Not once have I recommended a film that inspired a remake with Cary Grant starring. Once you have a Cary Grant version there is no need to go back. This would be the first. Cary Grant's Walk Don't Run was a remake of The More the Merrier and they both stand equally sturdy in their time. It helps that the character Cary Grant made in the 60s was originated by Charles Coburn. Coburn playing Mr. Dingle adds a fatherly role absent in the Cary Grant version. I will always think of Grant as handsome and leading man. Coburn, immediately, was the elderly man with a few pranks up his sleeve to encourage the chemistry between Milligan (Jean Arthur) and Carter (Joel McCrae). This plot was entiely new when The More the Merrier was made which adds to the richness of its stamp on history; Walk Don't Run was not new, just redone.
I believe that the element that stitched this movie together so perfectly was the actors in it. There is nothing extraordinary about the filming style or the themes, its your simple romantic comedy, so I'll stick to the acting. Nobody but McCrae could fall in love with Arthur in less than a week and nobody but Coburn could convince McCrae that he pursue after Arthur as well as poke Arthur into being romanced by McCrae. Coburn, he was the magic of the movie, all applause is due him. "Damn the torpedoes, full speed ahead!" He's a cupid without a bow and wings so his words and slapstick timing are the fuel to put in motion this zany but sweet story of a fully crowded apartment and the lovebirds inside.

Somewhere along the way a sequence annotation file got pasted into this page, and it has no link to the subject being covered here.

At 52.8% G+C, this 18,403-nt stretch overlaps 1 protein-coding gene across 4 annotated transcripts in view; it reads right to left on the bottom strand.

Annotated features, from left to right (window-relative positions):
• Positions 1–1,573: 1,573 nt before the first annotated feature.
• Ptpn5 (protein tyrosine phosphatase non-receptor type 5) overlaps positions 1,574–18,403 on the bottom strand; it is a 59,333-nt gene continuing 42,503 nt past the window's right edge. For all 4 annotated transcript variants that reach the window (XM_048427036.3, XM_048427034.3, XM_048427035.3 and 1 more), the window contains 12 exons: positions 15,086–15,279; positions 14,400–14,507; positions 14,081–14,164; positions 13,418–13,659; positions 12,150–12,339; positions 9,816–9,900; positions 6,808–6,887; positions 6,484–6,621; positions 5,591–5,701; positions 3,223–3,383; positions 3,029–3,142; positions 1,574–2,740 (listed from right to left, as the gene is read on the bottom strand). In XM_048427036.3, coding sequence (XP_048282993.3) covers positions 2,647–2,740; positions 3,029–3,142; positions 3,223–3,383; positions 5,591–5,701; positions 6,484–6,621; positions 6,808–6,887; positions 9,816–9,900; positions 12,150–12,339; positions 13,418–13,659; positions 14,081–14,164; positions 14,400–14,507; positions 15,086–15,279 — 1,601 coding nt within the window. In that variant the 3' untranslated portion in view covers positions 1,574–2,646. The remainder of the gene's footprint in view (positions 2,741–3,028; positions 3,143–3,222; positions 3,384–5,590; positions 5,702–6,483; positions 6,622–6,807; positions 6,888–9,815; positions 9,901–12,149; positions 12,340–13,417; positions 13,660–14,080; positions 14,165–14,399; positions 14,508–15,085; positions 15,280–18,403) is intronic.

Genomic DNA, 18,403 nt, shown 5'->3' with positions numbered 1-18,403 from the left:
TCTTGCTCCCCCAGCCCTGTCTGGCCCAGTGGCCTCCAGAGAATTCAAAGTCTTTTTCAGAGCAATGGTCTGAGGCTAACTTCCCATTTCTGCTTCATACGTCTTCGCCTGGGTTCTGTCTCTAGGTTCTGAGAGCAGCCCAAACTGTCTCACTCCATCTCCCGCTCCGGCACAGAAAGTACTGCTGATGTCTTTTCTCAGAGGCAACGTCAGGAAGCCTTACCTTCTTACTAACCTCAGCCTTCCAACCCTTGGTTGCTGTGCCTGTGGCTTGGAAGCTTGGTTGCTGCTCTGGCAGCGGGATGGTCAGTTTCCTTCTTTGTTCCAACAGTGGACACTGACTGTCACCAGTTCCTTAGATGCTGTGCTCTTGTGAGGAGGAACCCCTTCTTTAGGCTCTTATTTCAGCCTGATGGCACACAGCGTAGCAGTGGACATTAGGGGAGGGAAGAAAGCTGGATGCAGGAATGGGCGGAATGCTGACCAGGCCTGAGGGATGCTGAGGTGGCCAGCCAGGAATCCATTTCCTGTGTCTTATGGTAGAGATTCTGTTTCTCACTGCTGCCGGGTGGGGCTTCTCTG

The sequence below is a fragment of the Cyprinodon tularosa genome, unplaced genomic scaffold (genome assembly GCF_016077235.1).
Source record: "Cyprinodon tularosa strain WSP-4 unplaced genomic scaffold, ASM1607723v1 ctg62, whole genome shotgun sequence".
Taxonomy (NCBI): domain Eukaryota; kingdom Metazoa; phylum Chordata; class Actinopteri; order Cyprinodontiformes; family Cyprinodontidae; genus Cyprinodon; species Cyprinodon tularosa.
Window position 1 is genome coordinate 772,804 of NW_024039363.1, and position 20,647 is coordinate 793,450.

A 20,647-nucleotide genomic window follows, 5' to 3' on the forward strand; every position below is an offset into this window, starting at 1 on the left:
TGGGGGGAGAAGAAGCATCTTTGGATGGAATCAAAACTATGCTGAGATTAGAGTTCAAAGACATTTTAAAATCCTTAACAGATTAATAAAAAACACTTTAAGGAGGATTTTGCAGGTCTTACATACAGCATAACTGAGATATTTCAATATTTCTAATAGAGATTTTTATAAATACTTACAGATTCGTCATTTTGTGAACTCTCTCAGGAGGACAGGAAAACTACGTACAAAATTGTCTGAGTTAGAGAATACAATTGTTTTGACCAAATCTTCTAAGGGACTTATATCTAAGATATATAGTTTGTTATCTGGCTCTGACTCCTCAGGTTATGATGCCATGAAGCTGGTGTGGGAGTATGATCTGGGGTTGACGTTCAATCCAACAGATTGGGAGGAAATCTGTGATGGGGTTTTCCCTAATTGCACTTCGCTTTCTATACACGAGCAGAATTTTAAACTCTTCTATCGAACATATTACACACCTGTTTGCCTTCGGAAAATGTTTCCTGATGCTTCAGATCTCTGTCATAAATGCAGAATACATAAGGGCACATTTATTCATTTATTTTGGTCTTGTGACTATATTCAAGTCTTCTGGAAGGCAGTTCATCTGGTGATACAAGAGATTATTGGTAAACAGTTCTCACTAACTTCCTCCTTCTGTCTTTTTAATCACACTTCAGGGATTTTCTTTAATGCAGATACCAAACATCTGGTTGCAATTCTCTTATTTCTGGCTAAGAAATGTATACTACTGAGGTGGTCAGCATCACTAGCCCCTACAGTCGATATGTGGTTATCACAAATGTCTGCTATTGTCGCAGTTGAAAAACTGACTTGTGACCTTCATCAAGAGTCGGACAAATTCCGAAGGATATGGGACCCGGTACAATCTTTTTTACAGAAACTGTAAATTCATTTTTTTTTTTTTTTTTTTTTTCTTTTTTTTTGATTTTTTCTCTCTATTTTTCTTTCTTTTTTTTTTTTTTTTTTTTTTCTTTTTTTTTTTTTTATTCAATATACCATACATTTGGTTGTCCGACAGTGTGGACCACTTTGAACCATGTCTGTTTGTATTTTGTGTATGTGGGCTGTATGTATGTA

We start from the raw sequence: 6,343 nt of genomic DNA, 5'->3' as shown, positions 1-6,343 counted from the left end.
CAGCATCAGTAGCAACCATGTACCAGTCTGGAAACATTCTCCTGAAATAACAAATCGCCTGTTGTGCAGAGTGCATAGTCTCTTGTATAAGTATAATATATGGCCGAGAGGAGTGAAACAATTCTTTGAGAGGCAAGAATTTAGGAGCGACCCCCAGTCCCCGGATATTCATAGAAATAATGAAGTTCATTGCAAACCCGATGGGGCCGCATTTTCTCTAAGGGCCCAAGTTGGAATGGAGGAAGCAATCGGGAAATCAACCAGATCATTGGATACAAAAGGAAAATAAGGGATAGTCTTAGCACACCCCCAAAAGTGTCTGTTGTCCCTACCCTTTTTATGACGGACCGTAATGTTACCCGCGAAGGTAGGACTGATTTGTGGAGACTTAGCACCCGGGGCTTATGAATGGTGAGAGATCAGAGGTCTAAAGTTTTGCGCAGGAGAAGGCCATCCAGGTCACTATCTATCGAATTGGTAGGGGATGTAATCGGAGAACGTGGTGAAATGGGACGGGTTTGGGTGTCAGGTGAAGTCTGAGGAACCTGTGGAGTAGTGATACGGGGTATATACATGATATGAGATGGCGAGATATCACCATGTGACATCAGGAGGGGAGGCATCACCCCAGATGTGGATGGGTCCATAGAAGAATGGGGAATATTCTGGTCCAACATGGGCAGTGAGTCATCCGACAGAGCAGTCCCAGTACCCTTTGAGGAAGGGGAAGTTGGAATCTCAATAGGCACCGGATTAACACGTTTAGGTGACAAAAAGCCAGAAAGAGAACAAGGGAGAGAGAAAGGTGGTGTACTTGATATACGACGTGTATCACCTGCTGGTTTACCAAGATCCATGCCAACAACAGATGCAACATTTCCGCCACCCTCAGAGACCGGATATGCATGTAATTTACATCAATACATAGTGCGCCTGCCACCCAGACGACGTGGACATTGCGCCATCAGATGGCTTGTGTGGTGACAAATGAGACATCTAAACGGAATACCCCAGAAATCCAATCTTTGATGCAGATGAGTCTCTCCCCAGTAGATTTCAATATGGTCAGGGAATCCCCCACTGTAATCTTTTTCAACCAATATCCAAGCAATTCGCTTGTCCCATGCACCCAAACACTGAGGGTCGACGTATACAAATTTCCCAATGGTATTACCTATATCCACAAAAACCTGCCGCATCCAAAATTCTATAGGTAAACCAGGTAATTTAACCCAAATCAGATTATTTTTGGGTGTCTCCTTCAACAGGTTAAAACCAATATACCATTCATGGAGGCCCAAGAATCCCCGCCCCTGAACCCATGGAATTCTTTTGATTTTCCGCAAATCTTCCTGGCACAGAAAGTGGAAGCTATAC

April 30, 2013
Enjoyable, eccentric comedy. It does get a bit too sweet towards the end but not too much.
October 24, 2012
it's worth to watch :)
August 9, 2012
This movie is hilarious! This one should have been listed with the most popular of vintage movies & yet I've never even heard of it before.
½ June 3, 2012
Don't You Know There's a War On?

We'll get to the plot in a minute; the plot is a surprising one, given when this movie was made, but at least it's expressly completely innocent, and there's a chaperone present pretty much the whole time the two young characters are sharing an apartment. However, the thing which I'm surprised Joe Breen let past is the most famous quote of Admiral David Farragut, spoken at the Battle of Mobile Bay during the Civil War. The bay had been mined by the Confederates, and one of his officers expressed concern that they would be entering an area full of what were then known as torpedoes. "Damn the torpedoes," Farragut is supposed to have said, "full speed ahead." And they quote that line so often in this movie that I think its current rating would probably be PG or higher, much less getting past the Code restrictions at all. Maybe Breen wouldn't have kicked up a fuss over a biopic, but they sing it in a cheerful little song at the end of this!